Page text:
9. Suing lacking the necessary documents to prove your petition

It is necessary the plaintiff gathers a sufficient amount of documents prior to litigating. The documents which the plaintiff should have available are namely a copy of the original Private Purchase Contract and all original invoices of the stage payments or bank statements including the initial reservation fee. The invoices of bank statements proving the transfer of funds are of paramount importance as in fact the whole law suit will hinge on them.

10. Suing using the wrong legal procedure

This occurs when you sue a developer following a Criminal procedure when you should have followed instead a Civil on. In this case you will have wasted considerable time and money following a wrong venue.

In Conclusion

As a drawing conclusion, it is not advisable in general to sue a developer which has no assets under his name as the funds spent in a lawsuit would be a complete waste of both money & time. In short it would be putting good money after bad. That is why on suing it is the advisable your litigation lawyer locates and secures assets lodged under the developers’ name and requests from a judge, if needed be, to place a provisional charge on them (embargo) on suing. This will effectively avoid the developer selling off these assets as they now have a legal hold placed on them. This encumbrance will ensure your financial interests depending on the ruling’s outcome.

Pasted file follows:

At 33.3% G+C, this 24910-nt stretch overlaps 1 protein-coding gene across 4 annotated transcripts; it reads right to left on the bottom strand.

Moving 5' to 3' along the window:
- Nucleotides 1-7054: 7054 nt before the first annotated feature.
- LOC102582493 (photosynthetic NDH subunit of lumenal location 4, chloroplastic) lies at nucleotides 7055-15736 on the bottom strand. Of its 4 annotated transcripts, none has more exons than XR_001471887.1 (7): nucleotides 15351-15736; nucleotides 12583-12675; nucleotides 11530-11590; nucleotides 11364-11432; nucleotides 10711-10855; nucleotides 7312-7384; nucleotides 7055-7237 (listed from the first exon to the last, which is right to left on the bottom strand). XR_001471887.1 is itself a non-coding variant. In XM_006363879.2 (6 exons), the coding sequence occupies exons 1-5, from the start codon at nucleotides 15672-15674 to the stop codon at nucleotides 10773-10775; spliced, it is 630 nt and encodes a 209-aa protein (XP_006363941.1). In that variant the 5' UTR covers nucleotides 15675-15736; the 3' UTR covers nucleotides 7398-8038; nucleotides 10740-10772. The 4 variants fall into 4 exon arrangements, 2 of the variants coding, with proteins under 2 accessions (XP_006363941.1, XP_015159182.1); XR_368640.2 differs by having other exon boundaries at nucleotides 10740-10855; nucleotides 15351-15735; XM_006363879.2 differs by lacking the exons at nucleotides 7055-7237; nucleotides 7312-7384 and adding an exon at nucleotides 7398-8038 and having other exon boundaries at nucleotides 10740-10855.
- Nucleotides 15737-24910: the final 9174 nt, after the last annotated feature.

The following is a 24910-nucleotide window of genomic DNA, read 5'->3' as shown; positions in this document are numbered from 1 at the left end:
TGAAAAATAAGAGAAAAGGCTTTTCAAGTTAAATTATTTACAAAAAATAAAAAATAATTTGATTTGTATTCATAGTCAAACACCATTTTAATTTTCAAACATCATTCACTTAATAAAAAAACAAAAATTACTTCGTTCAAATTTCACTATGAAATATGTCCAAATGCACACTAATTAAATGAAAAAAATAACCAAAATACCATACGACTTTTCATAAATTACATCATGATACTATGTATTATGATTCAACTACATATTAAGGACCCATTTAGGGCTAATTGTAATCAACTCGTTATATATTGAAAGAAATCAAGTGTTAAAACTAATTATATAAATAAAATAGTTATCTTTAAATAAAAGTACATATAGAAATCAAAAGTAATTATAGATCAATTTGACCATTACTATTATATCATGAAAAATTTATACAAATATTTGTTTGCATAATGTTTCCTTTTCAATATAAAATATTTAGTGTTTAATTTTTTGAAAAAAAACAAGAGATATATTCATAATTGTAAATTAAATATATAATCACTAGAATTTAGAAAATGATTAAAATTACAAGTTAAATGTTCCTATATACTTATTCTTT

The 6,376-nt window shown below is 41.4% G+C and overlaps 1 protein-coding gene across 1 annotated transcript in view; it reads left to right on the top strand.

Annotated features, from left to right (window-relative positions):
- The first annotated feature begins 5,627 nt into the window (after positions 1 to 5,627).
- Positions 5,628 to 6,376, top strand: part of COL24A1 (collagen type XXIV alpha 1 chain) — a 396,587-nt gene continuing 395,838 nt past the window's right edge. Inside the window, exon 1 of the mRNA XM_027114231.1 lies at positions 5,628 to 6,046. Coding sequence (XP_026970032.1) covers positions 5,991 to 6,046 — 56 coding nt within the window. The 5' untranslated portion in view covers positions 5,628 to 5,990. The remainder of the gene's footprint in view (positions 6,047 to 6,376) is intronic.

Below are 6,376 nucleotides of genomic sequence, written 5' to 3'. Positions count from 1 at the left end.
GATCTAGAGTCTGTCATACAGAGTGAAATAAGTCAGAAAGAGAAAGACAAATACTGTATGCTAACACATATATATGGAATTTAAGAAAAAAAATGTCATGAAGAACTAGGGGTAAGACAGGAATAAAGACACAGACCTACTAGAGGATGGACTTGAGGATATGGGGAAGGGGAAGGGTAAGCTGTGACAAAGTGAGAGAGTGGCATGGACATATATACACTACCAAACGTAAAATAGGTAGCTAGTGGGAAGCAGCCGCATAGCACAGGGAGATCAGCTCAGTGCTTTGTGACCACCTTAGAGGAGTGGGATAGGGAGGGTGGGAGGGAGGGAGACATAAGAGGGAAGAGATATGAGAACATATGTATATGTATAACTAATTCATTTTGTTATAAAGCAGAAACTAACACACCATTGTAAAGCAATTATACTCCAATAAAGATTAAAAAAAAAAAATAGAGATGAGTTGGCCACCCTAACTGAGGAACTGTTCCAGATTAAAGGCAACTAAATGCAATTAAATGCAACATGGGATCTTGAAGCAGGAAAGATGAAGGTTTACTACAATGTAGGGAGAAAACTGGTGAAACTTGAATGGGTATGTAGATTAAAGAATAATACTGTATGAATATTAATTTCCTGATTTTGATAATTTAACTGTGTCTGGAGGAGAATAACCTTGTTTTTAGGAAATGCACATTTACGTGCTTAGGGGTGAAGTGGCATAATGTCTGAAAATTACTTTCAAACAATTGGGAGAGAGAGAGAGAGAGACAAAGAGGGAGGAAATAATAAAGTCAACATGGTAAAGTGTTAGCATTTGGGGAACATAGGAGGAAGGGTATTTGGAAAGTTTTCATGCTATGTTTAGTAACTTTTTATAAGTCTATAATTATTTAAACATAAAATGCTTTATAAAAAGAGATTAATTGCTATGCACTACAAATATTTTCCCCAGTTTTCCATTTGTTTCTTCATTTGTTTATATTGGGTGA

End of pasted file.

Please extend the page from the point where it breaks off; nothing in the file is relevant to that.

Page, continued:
Litigation should never be taken light-heartedly and it is necessary that a lawyer expert in litigation analyses your legal situation to determine if litigation is really a worthwhile option for you. Professional lawyers will always layout clearly your legal options and let you decide which one to take.

“Pleitos tengas y los ganes” – Gipsy curse.

Loosely translated as “May you find yourself in many (legal) problems and win (but at a great cost to you)”.

Related articles

Licence of First Occupation – 8th April 2013
Bank Guarantees in Spain – 8th of April 2013
Buying Off-Plan in Spain – 8th of June 2013
Supreme Court Rulings on Bank Guarantees – 8th April 2015

Please note the information provided in this article is of general interest only and is not to be construed or intended as substitute for professional legal advice. This article may be posted freely in websites or other social media so long as the author is duly credited. Plagiarizing, whether in whole or in part, this article without crediting the author may result in criminal prosecution. VOV.


2008 and 2012 © Raymundo Larraín Nesbitt. All rights reserved.